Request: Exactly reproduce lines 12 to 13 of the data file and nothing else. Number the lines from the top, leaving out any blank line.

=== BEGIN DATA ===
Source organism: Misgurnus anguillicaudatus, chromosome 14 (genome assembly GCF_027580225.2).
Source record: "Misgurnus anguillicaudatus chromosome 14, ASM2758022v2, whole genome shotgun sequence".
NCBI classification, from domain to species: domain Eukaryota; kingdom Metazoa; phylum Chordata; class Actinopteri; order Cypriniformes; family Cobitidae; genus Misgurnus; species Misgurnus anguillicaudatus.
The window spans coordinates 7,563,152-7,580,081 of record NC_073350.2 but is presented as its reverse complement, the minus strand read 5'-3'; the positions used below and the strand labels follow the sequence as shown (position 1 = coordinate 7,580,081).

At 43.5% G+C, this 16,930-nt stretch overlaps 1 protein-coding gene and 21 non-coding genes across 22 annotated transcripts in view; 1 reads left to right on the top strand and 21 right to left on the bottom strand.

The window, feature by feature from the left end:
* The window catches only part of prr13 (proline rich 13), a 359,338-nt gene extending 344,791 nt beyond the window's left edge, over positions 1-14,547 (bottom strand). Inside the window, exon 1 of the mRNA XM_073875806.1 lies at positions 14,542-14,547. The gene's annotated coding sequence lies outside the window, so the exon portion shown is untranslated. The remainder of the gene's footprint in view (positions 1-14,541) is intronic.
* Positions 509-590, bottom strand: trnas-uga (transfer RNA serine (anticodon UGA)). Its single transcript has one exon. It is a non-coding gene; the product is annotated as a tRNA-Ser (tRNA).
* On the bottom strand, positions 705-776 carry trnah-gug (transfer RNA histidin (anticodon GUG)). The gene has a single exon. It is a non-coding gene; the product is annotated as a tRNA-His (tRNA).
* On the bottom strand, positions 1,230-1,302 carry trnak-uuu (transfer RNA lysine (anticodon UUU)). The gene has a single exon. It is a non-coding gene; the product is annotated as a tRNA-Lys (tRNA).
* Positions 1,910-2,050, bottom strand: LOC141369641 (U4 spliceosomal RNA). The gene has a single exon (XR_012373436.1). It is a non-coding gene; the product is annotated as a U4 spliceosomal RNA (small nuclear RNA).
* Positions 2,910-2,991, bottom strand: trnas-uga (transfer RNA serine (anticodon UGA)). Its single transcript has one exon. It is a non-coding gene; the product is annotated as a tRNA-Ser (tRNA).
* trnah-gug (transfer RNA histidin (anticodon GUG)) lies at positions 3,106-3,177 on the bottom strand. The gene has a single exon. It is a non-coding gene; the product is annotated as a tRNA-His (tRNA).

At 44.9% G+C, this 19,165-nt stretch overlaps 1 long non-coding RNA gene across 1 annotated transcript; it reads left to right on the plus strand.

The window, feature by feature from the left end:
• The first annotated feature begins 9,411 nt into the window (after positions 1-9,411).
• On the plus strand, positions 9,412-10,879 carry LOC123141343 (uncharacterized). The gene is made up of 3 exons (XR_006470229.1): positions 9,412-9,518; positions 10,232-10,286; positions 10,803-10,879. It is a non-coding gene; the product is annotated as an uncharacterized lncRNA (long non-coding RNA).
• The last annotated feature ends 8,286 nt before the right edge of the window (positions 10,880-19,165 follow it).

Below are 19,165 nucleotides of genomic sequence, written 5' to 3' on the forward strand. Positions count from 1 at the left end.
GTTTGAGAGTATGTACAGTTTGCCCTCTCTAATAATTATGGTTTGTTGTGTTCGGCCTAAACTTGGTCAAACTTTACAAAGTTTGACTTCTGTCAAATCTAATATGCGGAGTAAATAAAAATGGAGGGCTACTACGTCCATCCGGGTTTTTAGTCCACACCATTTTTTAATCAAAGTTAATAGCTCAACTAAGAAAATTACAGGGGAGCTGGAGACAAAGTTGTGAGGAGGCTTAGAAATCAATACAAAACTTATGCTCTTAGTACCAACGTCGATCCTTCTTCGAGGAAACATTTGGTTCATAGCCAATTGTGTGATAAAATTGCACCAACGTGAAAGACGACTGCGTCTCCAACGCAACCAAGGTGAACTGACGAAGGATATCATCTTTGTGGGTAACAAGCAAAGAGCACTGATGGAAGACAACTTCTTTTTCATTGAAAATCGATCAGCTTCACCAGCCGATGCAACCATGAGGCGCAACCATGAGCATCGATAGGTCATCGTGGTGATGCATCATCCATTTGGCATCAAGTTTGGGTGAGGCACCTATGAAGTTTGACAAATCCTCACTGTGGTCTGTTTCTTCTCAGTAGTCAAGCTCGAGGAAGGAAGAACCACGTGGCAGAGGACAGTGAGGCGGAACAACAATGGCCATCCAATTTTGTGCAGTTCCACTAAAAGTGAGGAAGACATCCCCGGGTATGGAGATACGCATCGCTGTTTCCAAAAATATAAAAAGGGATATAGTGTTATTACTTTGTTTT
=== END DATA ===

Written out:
* Positions 2,910-2,991, bottom strand: trnas-uga (transfer RNA serine (anticodon UGA)). Its single transcript has one exon. It is a non-coding gene; the product is annotated as a tRNA-Ser (tRNA).
* trnah-gug (transfer RNA histidin (anticodon GUG)) lies at positions 3,106-3,177 on the bottom strand. The gene has a single exon. It is a non-coding gene; the product is annotated as a tRNA-His (tRNA).